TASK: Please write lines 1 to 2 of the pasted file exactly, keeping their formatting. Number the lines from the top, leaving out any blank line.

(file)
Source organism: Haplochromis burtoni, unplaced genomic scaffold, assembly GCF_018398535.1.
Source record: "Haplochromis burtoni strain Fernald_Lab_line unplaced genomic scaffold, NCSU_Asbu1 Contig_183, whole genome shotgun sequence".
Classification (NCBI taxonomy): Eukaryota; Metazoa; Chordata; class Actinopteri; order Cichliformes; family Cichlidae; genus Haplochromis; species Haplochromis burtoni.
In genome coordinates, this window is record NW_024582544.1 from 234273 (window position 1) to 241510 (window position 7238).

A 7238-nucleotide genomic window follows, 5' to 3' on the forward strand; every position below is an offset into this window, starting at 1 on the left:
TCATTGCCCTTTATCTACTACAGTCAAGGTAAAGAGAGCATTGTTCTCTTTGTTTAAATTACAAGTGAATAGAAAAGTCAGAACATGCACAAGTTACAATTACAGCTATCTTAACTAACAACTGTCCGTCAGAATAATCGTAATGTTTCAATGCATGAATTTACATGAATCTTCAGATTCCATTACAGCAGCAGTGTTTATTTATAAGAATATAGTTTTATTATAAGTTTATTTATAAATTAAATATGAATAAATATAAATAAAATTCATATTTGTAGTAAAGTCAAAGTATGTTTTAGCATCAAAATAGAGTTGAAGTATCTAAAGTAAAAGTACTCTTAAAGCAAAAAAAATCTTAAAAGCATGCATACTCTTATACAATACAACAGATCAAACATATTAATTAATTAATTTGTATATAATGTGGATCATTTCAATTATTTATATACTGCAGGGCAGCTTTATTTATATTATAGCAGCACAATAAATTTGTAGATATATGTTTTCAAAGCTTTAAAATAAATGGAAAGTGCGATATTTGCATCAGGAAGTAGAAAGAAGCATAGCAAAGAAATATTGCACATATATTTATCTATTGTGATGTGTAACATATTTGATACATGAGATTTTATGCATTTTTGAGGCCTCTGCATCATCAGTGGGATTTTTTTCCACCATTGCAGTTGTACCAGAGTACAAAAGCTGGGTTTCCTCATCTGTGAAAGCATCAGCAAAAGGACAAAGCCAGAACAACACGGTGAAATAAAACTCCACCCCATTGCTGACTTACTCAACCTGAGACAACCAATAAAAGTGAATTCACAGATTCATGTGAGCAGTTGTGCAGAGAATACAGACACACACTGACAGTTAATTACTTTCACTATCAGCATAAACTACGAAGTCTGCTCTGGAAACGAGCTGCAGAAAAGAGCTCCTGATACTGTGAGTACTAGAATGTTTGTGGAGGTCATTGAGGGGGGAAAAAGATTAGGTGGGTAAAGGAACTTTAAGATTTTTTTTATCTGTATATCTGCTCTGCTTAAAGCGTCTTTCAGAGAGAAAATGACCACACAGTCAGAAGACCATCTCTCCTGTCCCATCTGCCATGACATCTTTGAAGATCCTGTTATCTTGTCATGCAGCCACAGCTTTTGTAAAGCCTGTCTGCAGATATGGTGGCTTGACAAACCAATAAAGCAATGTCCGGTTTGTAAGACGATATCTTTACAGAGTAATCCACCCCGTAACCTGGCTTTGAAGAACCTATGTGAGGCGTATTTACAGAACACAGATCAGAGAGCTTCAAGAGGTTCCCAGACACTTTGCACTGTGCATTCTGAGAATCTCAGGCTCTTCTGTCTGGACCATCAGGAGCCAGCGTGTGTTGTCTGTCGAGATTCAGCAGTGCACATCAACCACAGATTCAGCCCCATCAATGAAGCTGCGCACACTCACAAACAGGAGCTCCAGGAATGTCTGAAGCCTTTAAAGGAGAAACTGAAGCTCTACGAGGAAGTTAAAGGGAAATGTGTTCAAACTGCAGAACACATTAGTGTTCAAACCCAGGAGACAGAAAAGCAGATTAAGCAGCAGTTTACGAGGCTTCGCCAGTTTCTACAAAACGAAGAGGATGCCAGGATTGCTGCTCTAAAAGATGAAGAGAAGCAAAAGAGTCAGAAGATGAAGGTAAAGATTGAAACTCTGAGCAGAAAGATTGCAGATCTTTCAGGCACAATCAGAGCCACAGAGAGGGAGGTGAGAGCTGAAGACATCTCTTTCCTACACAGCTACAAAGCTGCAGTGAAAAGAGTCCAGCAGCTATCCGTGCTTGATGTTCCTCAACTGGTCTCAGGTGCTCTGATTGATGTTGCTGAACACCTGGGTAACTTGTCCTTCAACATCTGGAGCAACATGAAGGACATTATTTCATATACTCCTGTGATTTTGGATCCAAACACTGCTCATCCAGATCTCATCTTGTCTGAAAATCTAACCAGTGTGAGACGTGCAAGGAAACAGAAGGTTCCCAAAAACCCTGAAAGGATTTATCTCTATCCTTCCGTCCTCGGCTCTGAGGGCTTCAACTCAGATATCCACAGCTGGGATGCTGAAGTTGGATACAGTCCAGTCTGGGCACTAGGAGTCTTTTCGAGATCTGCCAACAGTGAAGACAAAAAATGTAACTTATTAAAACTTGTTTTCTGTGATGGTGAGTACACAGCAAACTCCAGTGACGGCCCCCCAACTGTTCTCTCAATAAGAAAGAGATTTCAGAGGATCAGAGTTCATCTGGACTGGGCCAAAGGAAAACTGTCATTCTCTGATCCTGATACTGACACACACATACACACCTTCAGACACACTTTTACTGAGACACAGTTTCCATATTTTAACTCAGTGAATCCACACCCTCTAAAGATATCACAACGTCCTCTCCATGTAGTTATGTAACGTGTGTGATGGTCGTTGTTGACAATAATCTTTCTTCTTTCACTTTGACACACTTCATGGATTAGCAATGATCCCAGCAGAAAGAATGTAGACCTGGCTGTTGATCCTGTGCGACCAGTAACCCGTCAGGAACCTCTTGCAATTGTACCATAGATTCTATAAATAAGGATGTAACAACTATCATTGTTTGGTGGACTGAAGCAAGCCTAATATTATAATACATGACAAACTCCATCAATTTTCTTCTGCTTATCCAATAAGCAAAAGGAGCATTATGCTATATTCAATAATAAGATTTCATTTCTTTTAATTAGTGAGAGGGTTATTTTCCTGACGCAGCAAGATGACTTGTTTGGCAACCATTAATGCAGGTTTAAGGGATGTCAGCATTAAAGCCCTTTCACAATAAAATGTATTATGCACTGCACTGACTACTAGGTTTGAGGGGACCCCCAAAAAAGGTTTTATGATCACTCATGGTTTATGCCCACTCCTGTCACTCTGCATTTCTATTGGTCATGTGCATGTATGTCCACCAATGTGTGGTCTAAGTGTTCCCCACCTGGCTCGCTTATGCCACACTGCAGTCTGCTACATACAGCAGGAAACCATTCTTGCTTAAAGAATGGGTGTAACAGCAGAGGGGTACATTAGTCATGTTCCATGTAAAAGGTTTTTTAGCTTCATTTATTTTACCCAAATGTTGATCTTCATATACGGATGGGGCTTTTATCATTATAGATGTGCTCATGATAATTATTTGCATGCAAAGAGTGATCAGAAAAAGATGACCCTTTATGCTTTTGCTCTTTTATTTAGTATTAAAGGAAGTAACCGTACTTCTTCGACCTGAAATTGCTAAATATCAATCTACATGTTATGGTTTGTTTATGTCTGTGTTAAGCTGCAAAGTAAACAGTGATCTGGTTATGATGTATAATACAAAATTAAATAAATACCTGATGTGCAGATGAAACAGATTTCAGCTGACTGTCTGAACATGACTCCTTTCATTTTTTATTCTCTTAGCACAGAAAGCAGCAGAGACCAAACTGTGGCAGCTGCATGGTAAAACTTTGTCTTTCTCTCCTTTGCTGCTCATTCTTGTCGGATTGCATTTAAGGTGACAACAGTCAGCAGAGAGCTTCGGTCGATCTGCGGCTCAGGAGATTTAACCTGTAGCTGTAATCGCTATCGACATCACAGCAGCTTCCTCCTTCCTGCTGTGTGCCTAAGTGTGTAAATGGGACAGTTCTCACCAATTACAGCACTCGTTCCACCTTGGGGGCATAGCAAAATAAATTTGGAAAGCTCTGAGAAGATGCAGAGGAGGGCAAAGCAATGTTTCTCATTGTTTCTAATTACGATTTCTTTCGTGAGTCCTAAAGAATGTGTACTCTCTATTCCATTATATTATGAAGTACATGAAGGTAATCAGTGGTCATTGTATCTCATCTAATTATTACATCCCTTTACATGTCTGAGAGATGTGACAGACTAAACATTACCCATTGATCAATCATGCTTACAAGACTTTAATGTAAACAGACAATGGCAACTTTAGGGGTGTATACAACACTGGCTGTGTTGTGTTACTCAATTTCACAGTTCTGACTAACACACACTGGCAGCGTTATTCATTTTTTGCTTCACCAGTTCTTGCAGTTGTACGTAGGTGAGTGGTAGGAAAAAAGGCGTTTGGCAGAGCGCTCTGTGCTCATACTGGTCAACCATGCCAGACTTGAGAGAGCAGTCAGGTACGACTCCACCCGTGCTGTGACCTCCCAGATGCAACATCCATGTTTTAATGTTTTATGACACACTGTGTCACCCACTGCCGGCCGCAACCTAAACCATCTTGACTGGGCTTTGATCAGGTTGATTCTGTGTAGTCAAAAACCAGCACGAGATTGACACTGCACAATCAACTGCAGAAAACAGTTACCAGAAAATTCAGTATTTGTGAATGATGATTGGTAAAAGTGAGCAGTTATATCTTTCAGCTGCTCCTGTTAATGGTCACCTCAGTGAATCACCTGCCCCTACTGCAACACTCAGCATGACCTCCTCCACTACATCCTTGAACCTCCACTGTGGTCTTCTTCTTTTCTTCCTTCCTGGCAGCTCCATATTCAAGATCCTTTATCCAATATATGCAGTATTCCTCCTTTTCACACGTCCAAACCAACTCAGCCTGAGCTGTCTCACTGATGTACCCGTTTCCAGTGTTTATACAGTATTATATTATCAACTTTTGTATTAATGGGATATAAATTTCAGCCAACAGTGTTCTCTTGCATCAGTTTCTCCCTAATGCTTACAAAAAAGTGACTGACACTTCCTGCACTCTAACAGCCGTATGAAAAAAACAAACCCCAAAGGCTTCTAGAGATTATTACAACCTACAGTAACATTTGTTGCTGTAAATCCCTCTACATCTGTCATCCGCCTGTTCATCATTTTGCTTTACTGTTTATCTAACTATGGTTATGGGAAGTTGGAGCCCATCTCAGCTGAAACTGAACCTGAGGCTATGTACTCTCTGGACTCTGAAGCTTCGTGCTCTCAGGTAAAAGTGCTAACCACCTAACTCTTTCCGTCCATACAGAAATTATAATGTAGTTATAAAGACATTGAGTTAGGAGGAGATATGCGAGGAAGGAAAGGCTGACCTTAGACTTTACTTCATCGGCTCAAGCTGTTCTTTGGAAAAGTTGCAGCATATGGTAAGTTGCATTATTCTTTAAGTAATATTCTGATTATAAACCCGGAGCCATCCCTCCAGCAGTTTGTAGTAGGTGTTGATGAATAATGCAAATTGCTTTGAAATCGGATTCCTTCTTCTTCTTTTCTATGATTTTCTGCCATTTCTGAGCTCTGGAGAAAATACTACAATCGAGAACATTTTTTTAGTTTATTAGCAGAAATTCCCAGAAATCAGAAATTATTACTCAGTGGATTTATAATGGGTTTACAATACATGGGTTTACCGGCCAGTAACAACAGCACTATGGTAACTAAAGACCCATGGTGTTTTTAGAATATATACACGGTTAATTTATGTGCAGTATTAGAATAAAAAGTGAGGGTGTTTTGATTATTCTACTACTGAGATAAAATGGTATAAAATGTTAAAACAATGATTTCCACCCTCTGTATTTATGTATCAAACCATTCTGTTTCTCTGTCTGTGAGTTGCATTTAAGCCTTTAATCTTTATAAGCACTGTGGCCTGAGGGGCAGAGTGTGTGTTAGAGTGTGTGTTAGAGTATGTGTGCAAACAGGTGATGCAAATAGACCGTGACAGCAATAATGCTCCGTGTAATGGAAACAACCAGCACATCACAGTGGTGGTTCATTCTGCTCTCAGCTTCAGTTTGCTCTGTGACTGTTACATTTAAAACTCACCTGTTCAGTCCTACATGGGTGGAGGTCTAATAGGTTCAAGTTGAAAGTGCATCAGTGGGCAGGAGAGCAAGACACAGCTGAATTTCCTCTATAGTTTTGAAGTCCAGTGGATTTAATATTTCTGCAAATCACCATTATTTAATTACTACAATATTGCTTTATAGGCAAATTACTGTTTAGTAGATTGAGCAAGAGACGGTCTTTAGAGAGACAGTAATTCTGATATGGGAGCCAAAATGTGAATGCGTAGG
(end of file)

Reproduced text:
Source organism: Haplochromis burtoni, unplaced genomic scaffold, assembly GCF_018398535.1.
Source record: "Haplochromis burtoni strain Fernald_Lab_line unplaced genomic scaffold, NCSU_Asbu1 Contig_183, whole genome shotgun sequence".